Mobile Security—How Secure Are Your Mobile Devices, Actually?

By George Paliy

Derlusca / Pixabay

Whether it’s searching embarrassing symptoms or letting curiosity win and checking out the latest photo leak, we all get up to some questionable things online from time to time—things we wouldn’t want our boss or maybe even friends to know. We aren’t ones to judge, but if you think that in this day-in-age you’re just as safe (or safer) doing all that on your smartphone as your PC, you might want to reconsider.

For example, a recent study examining 10,000 mobile devices in the UK and the US, showed that 40 of the 50 top porn sites were susceptible to software that may harm your phone badly. Another security report issued by Nokia in March 2017, revealed a new all-time high in mobile device infection rates—a stunning 400 percent increase over last year!

Spyware that exposes your text messages, contact lists, GPS coordinates and other data that you’d rather kept to yourself, hits both Android and iOS-run devices. Yet another sort of malicious software threatening your mobile security is the one that may brick your phone dead until you pay the ransom—just like the nefarious WannaCry which compromised a boatload of PCs earlier this year. This kind of threat is getting more intense because you no longer have to be a skilled cyber-criminal to create malware—yep, they have an app for that, too!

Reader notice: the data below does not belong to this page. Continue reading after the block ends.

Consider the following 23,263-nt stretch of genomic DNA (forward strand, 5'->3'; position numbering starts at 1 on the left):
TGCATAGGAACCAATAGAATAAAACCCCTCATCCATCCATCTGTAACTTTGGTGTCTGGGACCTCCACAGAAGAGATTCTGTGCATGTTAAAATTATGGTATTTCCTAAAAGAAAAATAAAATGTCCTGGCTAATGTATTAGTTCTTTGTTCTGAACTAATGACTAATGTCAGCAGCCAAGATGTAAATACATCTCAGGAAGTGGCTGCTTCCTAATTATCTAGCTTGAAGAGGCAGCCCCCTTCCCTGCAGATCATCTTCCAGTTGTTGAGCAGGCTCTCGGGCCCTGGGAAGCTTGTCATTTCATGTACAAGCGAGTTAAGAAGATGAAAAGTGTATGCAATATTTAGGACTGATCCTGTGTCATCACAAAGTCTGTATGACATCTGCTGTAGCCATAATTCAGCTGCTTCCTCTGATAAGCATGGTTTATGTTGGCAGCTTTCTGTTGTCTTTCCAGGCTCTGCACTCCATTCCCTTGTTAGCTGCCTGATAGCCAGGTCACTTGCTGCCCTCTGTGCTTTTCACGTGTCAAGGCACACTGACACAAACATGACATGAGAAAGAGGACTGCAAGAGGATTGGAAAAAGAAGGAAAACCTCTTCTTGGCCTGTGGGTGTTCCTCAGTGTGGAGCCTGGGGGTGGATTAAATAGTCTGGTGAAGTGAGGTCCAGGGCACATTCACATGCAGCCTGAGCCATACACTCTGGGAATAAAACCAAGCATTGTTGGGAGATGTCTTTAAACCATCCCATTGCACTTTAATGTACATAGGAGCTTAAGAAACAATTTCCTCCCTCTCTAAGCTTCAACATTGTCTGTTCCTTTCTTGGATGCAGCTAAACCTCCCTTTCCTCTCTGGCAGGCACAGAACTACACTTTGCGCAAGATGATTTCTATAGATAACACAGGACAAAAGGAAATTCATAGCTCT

Don’t be naïve though—mobile malware isn’t some sudden retaliation for watching porn or clicking ridiculous content advertisements. Most of the time you are installing it yourself along with your apps (or even in fake system updates, like this one)!

What Google Says About Mobile Security Risk

According to Android Security Chief, less than 0.001 percent of Android apps ’cause harm and evade runtime defenses’. So, does this mean Android is practically invincible? Not quite. First of all, these numbers are based on Google’s (the Android’s creator, ICYDK) data solely. Google can only obtain such information from the “Verify App” feature. If you don’t use it, you’re not included in these statistics—so that percentage is woefully misleading Plus, we also must consider that Google doesn’t provide information on how many apps in the store appeared to be infected to the independent researchers. We just have to take the company’s word for it.

They Can’t Bite Into your Apple. Or Can They?

OK, so Android safety is doubtful, but what about iOS? We’ve all heard that all things Mac are virus-proof, but is your iPhone under lock and key? Apple fans’ first argument would be that iOS, unlike Android, is a closed system. One may assume quite another reason, though. What makes the iOS devices safer than the ones that run Android is quite obvious: a market share. Out of the total amount of mobile devices, 85% are Android-powered and only 14,7% run iOS. Which means, 85% of hackers’ efforts are precisely focused on Android, whereas iOS luckily picks up the scraps. iPhones are not without chinks in the armor, however. Here’s a 25-page long list Go to the full article.

Source:: Business 2 Community

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